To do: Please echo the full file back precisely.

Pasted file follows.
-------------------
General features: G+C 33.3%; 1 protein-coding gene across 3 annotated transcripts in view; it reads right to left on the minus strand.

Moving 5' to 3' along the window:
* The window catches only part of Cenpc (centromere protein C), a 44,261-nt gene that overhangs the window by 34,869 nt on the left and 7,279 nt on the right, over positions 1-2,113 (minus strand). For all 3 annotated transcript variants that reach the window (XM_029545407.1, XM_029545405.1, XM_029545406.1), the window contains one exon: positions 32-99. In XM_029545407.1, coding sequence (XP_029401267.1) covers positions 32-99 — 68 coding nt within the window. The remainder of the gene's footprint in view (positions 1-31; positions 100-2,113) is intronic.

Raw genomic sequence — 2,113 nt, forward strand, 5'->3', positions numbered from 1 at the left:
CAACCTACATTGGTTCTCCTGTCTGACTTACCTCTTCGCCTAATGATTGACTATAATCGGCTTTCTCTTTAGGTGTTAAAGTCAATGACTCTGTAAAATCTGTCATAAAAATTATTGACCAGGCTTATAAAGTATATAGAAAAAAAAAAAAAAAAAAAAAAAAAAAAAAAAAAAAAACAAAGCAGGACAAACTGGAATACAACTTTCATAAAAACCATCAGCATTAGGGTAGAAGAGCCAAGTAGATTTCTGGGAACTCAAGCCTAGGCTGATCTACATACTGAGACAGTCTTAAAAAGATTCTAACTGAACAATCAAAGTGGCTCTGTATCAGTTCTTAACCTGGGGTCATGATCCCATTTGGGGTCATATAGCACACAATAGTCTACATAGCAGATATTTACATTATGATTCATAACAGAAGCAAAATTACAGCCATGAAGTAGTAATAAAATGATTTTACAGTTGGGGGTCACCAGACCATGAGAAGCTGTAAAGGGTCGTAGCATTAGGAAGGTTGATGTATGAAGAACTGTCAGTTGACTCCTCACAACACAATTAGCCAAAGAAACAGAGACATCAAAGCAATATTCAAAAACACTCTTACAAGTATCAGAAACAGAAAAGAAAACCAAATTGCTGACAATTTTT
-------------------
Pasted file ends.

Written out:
General features: G+C 33.3%; 1 protein-coding gene across 3 annotated transcripts in view; it reads right to left on the minus strand.

Moving 5' to 3' along the window:
* The window catches only part of Cenpc (centromere protein C), a 44,261-nt gene that overhangs the window by 34,869 nt on the left and 7,279 nt on the right, over positions 1-2,113 (minus strand). For all 3 annotated transcript variants that reach the window (XM_029545407.1, XM_029545405.1, XM_029545406.1), the window contains one exon: positions 32-99. In XM_029545407.1, coding sequence (XP_029401267.1) covers positions 32-99 — 68 coding nt within the window. The remainder of the gene's footprint in view (positions 1-31; positions 100-2,113) is intronic.

Raw genomic sequence — 2,113 nt, forward strand, 5'->3', positions numbered from 1 at the left:
CAACCTACATTGGTTCTCCTGTCTGACTTACCTCTTCGCCTAATGATTGACTATAATCGGCTTTCTCTTTAGGTGTTAAAGTCAATGACTCTGTAAAATCTGTCATAAAAATTATTGACCAGGCTTATAAAGTATATAGAAAAAAAAAAAAAAAAAAAAAAAAAAAAAAAAAAAAAACAAAGCAGGACAAACTGGAATACAACTTTCATAAAAACCATCAGCATTAGGGTAGAAGAGCCAAGTAGATTTCTGGGAACTCAAGCCTAGGCTGATCTACATACTGAGACAGTCTTAAAAAGATTCTAACTGAACAATCAAAGTGGCTCTGTATCAGTTCTTAACCTGGGGTCATGATCCCATTTGGGGTCATATAGCACACAATAGTCTACATAGCAGATATTTACATTATGATTCATAACAGAAGCAAAATTACAGCCATGAAGTAGTAATAAAATGATTTTACAGTTGGGGGTCACCAGACCATGAGAAGCTGTAAAGGGTCGTAGCATTAGGAAGGTTGATGTATGAAGAACTGTCAGTTGACTCCTCACAACACAATTAGCCAAAGAAACAGAGACATCAAAGCAATATTCAAAAACACTCTTACAAGTATCAGAAACAGAAAAGAAAACCAAATTGCTGACAATTTTT